Vuelta a España chaos: Crashes, tacks, fan videos determining the results and threat of snow

It's not been an easy weekend for the organisers

Vuelta a España
(Image credit: Getty Images)

It all sounded like a wonderful idea at first: the Vuelta a España having its Gran Salida in Barcelona, one of the world's most-visited cities. 

The opening weekend, however, has been anything but wonderful. Stage one's opening team time trial was described as "dangerous" and "ridiculous" by defending champion Remco Evenepoel who had to ride the 14.8km in near-darkness, while other riders complained about riding back to their team buses without lights on their bike and through busy traffic.

Organisers Unipublic and ASO were hoping that stage two would pass off without incident, but the wet weather worsened and there were yet more talking points that had very little to do with the actual racing that was won by Lotto-Dstny's Andreas Kron.

On the descent of the day's main climb, the Coll d'Estenalles, around 15 riders suffered punctures with tacks apparently on the road. Evenepoel and Geraint Thomas were among the victims, and at the finish UAE-Team Emirates' Juan Ayuso launched a scathing assessment of the perpetrators.

"It's been a pretty complicated day, I think there have been a lot of punctures," the 20-year-old and one of the favourites for the overall win said. "In part because we have low pressure [in the tyres] and therefore it's easier to puncture, but also because someone has decided to put tacks before a corner.

"I want to say thank you to this person for being an idiot and I wish the same thing happens to him what he wished for us. I wish him worse."

Shortly after the punctures, the rain returned, and 30km from the line Thomas suffered his second incident of the day, crashing on a roundabout with fellow favourite Primož Roglič of Jumbo-Visma. Both remounted their bikes and caught the peloton again, but it capped off a stressful weekend for Thomas who lost one of his key helpers, Laurens De Plus, to a crash on stage one.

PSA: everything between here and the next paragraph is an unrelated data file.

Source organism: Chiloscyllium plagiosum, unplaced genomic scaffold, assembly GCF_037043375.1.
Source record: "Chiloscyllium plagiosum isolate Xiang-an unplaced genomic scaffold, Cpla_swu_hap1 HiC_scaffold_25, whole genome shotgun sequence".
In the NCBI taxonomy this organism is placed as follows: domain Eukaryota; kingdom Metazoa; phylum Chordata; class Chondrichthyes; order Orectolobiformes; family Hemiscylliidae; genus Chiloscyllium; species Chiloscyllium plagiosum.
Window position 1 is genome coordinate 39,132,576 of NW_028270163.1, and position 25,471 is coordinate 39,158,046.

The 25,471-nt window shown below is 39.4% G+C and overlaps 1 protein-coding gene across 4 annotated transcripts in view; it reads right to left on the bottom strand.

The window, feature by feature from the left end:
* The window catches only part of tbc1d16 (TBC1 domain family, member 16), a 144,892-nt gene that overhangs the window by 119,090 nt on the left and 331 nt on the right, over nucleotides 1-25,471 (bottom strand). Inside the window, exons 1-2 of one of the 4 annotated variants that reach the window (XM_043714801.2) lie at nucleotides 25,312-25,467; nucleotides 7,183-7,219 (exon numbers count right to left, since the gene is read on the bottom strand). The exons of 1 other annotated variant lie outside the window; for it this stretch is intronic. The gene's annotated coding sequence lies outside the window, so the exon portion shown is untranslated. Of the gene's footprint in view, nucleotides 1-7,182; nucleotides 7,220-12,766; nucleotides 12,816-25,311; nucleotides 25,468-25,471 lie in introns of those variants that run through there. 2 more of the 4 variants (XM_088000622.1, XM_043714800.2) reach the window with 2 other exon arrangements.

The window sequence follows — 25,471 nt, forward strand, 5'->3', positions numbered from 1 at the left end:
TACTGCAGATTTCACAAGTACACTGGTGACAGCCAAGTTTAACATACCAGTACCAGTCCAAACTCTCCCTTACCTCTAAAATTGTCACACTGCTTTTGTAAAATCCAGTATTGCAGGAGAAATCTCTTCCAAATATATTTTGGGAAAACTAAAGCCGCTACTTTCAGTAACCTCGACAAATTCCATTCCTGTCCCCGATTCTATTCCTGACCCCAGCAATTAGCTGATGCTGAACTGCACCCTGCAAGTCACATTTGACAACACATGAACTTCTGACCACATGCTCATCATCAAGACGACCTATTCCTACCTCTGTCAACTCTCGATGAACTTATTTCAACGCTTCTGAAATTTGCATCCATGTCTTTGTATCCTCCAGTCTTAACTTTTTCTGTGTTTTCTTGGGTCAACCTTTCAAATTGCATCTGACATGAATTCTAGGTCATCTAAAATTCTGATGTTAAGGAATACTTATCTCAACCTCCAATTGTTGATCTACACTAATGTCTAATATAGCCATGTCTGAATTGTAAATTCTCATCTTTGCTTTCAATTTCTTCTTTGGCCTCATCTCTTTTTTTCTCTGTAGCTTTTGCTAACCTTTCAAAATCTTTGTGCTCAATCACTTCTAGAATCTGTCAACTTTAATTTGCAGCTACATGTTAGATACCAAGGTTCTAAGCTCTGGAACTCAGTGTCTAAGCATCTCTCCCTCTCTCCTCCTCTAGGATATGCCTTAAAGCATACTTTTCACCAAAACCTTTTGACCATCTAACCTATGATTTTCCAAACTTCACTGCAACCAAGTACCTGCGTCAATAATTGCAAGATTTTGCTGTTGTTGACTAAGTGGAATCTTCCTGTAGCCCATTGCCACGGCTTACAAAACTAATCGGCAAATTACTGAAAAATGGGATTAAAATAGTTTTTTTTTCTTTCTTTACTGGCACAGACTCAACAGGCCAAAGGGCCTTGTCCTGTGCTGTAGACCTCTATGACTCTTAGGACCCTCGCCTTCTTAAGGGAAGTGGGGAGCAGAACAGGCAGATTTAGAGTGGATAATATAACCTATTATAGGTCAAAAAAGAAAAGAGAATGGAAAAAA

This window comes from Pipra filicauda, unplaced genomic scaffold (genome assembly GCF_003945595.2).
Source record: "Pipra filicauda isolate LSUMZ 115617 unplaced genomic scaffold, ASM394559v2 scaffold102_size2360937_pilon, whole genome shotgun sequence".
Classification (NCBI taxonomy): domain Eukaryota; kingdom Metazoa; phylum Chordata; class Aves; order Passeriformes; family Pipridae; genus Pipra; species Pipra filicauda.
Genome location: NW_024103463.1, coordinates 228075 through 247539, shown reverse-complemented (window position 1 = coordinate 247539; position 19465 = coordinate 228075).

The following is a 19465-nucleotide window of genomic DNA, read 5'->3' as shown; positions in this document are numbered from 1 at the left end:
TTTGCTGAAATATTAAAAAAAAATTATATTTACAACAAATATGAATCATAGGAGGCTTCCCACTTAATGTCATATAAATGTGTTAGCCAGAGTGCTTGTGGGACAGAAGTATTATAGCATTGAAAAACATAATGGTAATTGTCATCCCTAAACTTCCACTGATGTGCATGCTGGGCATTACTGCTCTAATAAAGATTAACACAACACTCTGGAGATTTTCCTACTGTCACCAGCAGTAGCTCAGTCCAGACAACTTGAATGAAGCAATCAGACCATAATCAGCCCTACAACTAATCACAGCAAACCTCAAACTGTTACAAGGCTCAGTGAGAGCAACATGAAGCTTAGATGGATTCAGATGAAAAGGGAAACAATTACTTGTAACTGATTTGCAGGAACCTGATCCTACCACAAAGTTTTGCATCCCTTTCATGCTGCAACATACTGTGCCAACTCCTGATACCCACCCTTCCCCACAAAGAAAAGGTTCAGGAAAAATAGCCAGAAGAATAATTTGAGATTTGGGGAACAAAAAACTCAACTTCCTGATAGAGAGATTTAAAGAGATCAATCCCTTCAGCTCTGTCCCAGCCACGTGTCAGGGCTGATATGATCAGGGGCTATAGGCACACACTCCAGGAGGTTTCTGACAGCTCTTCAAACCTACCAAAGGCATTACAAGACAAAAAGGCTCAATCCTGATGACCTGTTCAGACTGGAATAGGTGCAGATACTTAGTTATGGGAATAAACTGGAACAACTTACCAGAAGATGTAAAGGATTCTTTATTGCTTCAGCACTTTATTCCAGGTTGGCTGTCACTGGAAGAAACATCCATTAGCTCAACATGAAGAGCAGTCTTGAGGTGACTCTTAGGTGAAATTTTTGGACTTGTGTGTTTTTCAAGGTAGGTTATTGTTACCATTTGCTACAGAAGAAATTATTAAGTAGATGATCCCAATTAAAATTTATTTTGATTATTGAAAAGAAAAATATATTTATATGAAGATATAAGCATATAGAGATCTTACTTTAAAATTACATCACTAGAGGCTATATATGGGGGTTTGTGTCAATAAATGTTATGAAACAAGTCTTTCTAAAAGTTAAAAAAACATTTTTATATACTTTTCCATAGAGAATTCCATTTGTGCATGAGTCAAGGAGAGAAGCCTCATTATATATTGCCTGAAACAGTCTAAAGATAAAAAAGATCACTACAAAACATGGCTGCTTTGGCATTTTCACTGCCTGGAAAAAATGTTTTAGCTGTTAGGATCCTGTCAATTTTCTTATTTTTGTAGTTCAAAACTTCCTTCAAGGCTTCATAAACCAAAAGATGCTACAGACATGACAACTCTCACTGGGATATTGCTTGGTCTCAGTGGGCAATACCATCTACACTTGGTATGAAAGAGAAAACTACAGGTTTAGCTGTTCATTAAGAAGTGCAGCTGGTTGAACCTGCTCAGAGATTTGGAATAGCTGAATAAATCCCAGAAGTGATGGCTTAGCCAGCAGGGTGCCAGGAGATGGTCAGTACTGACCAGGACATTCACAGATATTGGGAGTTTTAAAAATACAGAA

"I'm OK," Thomas said afterwards. "It was an unfortunate fall on my knee, but luckily it's OK. Roglič and UAE fell right in front of me. The boys knew I had fallen and they stayed with me."

With the rain forcing the organisers to take the general classification at 9km to go, the only two things that the finish at Montjüic would determine was the stage winner and the recipients of the bonus seconds awarded to the top three finishers.

It appeared, however, that there was no official timekeeping at the top of Montjuïc and video footage appeared on X, formerly known as Twitter, showing the race jury watching videos on the smartphones of spectators to determine who claimed the six, four and two bonus seconds.

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Things may not improve on stage three. The race heads north into the Principality of Andorra, and towards a summit finish at Arinsal.

Just a few days ago, temperatures in the Pyrenees were approaching 40°C, but there has been a drastic change of weather in the Iberian peninsula and temperatures have dropped by as much as 20°C with snow even falling on the highest peaks.

When the race rides up to Arinsal on Monday afternoon, the forecast predicts light rain and temperatures of 7°C; strong winds, however, will make it feel like 2°C. Some weather forecasts also predicting the possibility of snow at around 2,000m, with the finish topping out at just over 1,900m above sea level.

It's been a crazy first few days and the carnage may not be over yet.

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Chris Marshall-Bell

Chris first started writing for Cycling Weekly in 2013 on work experience and has since become a regular name in the magazine and on the website. Reporting from races, long interviews with riders from the peloton and riding features drive his love of writing about all things two wheels.

Probably a bit too obsessed with mountains, he was previously found playing and guiding in the Canadian Rockies, and now mostly lives in the Val d’Aran in the Spanish Pyrenees where he’s a ski instructor in the winter and cycling guide in the summer. He almost certainly holds the record for the most number of interviews conducted from snowy mountains.